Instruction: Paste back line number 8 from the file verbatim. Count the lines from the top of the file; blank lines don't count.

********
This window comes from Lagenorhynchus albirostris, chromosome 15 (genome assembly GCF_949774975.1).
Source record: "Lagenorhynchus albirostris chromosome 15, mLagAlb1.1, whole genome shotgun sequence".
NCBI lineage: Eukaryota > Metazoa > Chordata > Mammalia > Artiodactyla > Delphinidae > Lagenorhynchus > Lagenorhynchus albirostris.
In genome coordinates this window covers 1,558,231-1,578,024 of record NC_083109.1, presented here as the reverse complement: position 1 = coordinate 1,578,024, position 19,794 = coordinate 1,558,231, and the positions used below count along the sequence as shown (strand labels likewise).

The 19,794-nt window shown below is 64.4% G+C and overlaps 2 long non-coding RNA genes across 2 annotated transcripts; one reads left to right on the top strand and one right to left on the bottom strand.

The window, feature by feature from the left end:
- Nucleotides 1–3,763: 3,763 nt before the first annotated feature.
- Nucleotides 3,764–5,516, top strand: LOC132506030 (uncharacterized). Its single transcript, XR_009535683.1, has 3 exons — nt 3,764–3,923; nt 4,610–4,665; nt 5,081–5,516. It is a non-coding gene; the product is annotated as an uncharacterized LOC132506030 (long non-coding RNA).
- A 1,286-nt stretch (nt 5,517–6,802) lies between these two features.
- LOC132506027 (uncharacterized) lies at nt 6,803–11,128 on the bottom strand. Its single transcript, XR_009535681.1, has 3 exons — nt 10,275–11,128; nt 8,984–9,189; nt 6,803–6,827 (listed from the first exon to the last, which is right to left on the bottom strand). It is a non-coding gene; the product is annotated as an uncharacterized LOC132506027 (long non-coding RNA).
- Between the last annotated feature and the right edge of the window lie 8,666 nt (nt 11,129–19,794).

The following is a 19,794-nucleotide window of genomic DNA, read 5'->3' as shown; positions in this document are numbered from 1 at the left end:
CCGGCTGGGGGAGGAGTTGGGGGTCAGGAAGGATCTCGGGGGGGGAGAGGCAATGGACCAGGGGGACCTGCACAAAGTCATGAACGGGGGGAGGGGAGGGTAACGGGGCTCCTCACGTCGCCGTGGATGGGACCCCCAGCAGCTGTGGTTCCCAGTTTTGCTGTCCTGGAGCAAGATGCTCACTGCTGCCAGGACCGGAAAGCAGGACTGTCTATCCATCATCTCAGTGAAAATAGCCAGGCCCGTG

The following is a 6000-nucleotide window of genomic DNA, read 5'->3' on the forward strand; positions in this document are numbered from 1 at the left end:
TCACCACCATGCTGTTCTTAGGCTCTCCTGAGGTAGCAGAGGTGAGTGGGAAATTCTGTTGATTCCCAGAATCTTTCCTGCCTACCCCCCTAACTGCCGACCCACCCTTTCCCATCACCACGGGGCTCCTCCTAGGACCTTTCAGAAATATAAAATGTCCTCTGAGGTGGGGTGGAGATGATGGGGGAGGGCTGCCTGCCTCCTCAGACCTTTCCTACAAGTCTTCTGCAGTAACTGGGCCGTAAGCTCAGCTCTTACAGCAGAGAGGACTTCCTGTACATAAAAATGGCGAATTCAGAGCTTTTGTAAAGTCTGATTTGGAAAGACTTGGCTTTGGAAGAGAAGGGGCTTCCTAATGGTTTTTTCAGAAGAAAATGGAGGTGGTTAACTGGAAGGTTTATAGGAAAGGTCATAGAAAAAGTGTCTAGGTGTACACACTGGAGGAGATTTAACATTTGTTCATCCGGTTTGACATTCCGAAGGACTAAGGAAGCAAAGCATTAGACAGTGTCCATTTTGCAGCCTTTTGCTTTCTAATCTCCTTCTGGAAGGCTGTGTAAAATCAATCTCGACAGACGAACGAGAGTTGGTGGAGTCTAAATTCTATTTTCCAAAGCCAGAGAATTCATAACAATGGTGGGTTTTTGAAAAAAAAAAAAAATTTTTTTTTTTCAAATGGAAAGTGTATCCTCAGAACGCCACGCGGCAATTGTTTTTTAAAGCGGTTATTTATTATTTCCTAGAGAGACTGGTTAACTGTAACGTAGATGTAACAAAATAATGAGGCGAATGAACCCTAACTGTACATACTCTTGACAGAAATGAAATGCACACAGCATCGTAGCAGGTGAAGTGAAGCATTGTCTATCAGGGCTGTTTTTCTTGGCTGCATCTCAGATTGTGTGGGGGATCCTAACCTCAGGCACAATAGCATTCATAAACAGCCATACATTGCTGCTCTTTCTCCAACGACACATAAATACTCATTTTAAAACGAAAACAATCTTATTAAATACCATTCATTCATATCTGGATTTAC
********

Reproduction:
- Nucleotides 3,764–5,516, top strand: LOC132506030 (uncharacterized). Its single transcript, XR_009535683.1, has 3 exons — nt 3,764–3,923; nt 4,610–4,665; nt 5,081–5,516. It is a non-coding gene; the product is annotated as an uncharacterized LOC132506030 (long non-coding RNA).